The CAH evidence for hormonal influences on toy preference is striking; however, as long as the research is conducted only in humans, socialization and biological processes are confounded. An alternative approach is to examine nonhuman animal toy sex, where socialization for specific monkey is unlikely to determine preferences.
As with boys, juvenile male monkeys engage in more girl play than their female counterparts Alexander and Hines, ; Hines and Kaufman, ; Lovejoy and Wallen, ; Maccoby, ; Wallen, ; Wallen,while girls and juvenile female monkeys show a greater interest in young infants Herman et al. These striking behavioral parallels are not reflected in parallel effects of prenatal androgen exposure in monkeys and humans. Although rough and tumble play is strongly influenced by prenatal androgen exposure in monkeys Goy et al.
Similarly, infant interest has been found to be less marked in CAH girls Leveroni and Berenbaum,but not in female monkeys treated prenatally with small doses of androgen Herman, et al. While these contrasting results from single studies in monkeys and humans may reflect ineffective androgen my free cams clarababylegs or inappropriate timing of androgen exposure for the behavioral endpoints, it cannot be ruled out that factors other than androgens influence the development and expression of these behaviors.
Nevertheless, if toy preferences stem from activity preferences, behavioral parallels in humans and monkeys predict sex differences in monkey toy preferences. Instead they compared the relative proportion of interaction times with singly presented toys as a proxy for preference Alexander and Hines, A similar, but opposite, difference was found for the proportion of interactions directed towards feminine toys, suggesting clear between-sex differences in preference for masculine and feminine toys similar to that seen in humans.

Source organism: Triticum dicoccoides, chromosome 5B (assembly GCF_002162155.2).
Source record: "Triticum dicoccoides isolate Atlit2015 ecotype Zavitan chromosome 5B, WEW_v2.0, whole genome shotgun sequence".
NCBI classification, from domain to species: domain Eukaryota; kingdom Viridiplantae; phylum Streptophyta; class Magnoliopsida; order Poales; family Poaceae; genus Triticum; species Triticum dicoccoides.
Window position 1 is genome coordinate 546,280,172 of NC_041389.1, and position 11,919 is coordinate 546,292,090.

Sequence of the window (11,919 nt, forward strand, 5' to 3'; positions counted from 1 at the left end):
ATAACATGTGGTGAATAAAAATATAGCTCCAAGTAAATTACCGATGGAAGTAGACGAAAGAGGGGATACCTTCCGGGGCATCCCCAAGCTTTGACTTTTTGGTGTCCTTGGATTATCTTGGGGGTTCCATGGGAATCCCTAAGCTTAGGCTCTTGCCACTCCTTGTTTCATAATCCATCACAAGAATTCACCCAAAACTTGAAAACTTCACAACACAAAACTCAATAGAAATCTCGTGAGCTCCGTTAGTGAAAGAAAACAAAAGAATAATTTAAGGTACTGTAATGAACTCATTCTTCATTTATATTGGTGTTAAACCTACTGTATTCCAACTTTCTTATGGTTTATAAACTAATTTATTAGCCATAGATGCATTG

When comparisons were made within sex for the magnitude of the preference, however, the results differed significantly from findings in humans. Unlike boys, male vervets spent comparable percentages of time with both masculine and feminine toys, showing no gendered toy preference. Lip kiss and buttocks sex girls, female vervets spent a significantly greater proportion of time with feminine than with masculine toys.
Thus, magnitudes of preferences in vervets were opposite to those seen in children. A more parsimonious explanation is that since the vervets were never presented with actual toy choices the results do not accurately reflect preferences, but show substantial cross sex willingness to play with any toy.
Thus although there are substantial concordances between human and nonhuman primate gendered social behavior, nonhuman primate data leave unresolved the relative concordance between human and nonhuman primate gendered toy preferences. We investigated toy preferences in rhesus monkeys living in a member long-term stable outdoor group by presenting the group with multiple trials of simultaneous access to different two toy combinations of multiple toys: one putatively masculine and one putatively feminine.